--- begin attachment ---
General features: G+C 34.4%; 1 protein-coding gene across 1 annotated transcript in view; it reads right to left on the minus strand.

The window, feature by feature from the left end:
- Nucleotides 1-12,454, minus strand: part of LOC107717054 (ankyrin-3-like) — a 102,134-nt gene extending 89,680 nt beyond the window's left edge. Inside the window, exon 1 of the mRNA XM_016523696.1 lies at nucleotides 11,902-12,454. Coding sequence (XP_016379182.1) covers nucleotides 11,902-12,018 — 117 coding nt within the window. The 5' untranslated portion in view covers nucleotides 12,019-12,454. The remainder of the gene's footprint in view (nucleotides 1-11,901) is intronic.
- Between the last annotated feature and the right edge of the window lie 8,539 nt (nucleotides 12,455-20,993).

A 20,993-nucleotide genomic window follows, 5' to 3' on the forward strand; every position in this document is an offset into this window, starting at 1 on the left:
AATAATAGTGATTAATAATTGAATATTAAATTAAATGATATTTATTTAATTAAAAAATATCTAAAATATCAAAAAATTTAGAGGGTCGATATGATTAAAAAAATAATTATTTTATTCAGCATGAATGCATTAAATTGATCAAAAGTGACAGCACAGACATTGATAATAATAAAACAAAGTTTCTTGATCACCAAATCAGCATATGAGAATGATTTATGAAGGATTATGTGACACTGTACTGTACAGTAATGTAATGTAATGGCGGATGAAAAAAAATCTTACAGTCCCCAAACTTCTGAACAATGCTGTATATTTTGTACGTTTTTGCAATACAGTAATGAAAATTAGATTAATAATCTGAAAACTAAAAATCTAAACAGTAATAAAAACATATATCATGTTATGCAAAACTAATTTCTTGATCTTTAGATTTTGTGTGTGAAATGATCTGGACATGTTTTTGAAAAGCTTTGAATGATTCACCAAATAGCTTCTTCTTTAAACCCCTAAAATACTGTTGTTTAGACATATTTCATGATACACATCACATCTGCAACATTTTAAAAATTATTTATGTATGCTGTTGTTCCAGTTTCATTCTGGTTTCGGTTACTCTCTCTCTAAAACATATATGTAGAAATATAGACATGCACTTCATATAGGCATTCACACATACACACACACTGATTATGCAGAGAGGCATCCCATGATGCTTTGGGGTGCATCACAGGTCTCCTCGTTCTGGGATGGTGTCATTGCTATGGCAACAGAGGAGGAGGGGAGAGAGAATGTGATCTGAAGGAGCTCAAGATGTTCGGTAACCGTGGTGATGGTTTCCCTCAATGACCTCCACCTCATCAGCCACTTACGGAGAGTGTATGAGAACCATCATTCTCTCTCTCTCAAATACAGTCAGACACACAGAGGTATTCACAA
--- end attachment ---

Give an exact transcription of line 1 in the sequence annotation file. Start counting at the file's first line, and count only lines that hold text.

General features: G+C 34.4%; 1 protein-coding gene across 1 annotated transcript in view; it reads right to left on the minus strand.